Cooking with wild edibles

Taming Nettles

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Nettles are a sadly underrated "weed" that grows profusely throughout most of the United States. The variety known as wood nettles prefer moist, shaded forest areas, while stinging nettles often cluster in sunny patches where the soil is rich and has been disturbed by human settlement--along trails, railroad beds and fence lines.

A spring green that's sweet and mild-mannered in flavor and high in minerals and vitamins, nettles are often compared to spinach. But while nettles can replace spinach in just about any cooked dish, few people dare to eat them raw. That's because the tapered, jagged-edged leaves contain an antagonizing irritant that will sting fingers, legs or any exposed flesh that comes into contact with them. Foragers wear gloves and long sleeves to harvest nettles, but if you've purchased your bunch at a farmers' market or grocery store, chances are you don't have to worry about getting stung, for the prickliness dissipates within hours of harvesting.

In addition, heat dissolves the hair-like stinging needles of even the freshest leaves, so cooked nettles are completely safe to eat. Briefly steamed or sauteed (5-10 minutes will do it), they have a rich but abstract vegetal flavor that make them a good mix in all sorts of dishes, especially soups and savory tarts. Like spinach, nettles lose much of their volume when cooked, but unlike many greens, they retain their deep green color.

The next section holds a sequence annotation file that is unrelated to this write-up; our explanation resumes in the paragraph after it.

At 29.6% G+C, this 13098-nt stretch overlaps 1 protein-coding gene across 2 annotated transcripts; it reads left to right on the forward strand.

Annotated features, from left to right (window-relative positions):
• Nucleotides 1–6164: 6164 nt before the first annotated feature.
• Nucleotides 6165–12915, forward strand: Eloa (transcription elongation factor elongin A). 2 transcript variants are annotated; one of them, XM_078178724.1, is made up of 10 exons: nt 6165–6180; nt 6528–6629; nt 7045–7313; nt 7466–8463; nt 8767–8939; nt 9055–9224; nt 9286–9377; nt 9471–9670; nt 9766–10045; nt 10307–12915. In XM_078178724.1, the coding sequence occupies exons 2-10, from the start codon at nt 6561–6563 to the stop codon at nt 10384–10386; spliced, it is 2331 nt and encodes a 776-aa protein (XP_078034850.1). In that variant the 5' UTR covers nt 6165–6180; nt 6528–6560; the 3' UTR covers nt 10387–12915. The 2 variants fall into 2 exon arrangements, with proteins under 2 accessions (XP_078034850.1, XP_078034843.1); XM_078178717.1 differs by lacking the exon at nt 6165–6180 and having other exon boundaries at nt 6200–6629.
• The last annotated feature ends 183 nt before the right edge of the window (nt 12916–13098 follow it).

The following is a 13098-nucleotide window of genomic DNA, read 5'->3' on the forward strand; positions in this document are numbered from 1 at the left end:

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If youíre planning a hunt...

..check with the appropriate authority before setting out. Foraging restrictions vary on public lands, and on private property you must get the ownerís permission. Reference a reputable field guide book, preferably one thatís specific to your region, or apprentice with an experienced hunter. Never eat a wild plant you canít positively identify. And please, donít get greedy: pick only a portion of what you find, to allow the plants to replenish themselves for next year.

In case you can't find enough in the wild or at the market, we've provided substitute ingredients for each recipe.

When you get home, take care to thoroughly clean your cache. Tender greens, especially, should be rinsed well under or in cold water and often require several washings. Dry them in cotton or paper towels and keep them chilled in plastic bags. This will help prevent loss of moisture and vitamins, but not for long--most wild greens decline after a couple of days.

If youíre new to a particular wild edible, make your first serving a small one. As with any food, allergic reactions are rare, but possible.

Finally, whether you gather, grow or purchase the wild foods of spring, get them now, for all too soon, theyíll be gone.

 

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Plants of the Season

nettles
sorrel
ramps
asparagus
dandelion
daylily

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